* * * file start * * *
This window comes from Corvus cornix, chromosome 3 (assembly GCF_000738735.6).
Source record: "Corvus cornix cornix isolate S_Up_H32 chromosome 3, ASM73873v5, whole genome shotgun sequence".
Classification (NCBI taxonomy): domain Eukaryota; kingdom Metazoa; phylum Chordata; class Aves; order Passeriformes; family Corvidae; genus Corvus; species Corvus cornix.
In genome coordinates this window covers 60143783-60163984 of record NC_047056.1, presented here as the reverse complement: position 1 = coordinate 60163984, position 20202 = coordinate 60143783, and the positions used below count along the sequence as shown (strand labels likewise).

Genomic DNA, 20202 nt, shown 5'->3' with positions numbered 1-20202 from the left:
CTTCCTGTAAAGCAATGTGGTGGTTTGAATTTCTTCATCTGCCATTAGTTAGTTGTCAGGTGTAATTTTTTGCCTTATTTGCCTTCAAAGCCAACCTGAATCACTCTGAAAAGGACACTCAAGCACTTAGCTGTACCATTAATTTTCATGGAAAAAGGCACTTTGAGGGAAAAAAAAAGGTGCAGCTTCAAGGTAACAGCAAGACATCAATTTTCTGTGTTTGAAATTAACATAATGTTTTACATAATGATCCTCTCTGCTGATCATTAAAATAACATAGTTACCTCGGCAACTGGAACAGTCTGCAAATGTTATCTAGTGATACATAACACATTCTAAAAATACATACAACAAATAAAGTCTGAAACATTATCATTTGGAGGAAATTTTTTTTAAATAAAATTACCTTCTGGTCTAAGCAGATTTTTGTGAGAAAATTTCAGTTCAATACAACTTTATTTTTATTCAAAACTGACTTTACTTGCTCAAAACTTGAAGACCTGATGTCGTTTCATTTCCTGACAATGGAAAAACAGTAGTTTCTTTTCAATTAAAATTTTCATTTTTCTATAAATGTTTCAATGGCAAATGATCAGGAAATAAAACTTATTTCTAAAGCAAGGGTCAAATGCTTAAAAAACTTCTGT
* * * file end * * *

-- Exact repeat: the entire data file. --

This window comes from Corvus cornix, chromosome 3 (assembly GCF_000738735.6).
Source record: "Corvus cornix cornix isolate S_Up_H32 chromosome 3, ASM73873v5, whole genome shotgun sequence".
Classification (NCBI taxonomy): domain Eukaryota; kingdom Metazoa; phylum Chordata; class Aves; order Passeriformes; family Corvidae; genus Corvus; species Corvus cornix.
In genome coordinates this window covers 60143783-60163984 of record NC_047056.1, presented here as the reverse complement: position 1 = coordinate 60163984, position 20202 = coordinate 60143783, and the positions used below count along the sequence as shown (strand labels likewise).

Genomic DNA, 20202 nt, shown 5'->3' with positions numbered 1-20202 from the left:
CTTCCTGTAAAGCAATGTGGTGGTTTGAATTTCTTCATCTGCCATTAGTTAGTTGTCAGGTGTAATTTTTTGCCTTATTTGCCTTCAAAGCCAACCTGAATCACTCTGAAAAGGACACTCAAGCACTTAGCTGTACCATTAATTTTCATGGAAAAAGGCACTTTGAGGGAAAAAAAAAGGTGCAGCTTCAAGGTAACAGCAAGACATCAATTTTCTGTGTTTGAAATTAACATAATGTTTTACATAATGATCCTCTCTGCTGATCATTAAAATAACATAGTTACCTCGGCAACTGGAACAGTCTGCAAATGTTATCTAGTGATACATAACACATTCTAAAAATACATACAACAAATAAAGTCTGAAACATTATCATTTGGAGGAAATTTTTTTTAAATAAAATTACCTTCTGGTCTAAGCAGATTTTTGTGAGAAAATTTCAGTTCAATACAACTTTATTTTTATTCAAAACTGACTTTACTTGCTCAAAACTTGAAGACCTGATGTCGTTTCATTTCCTGACAATGGAAAAACAGTAGTTTCTTTTCAATTAAAATTTTCATTTTTCTATAAATGTTTCAATGGCAAATGATCAGGAAATAAAACTTATTTCTAAAGCAAGGGTCAAATGCTTAAAAAACTTCTGT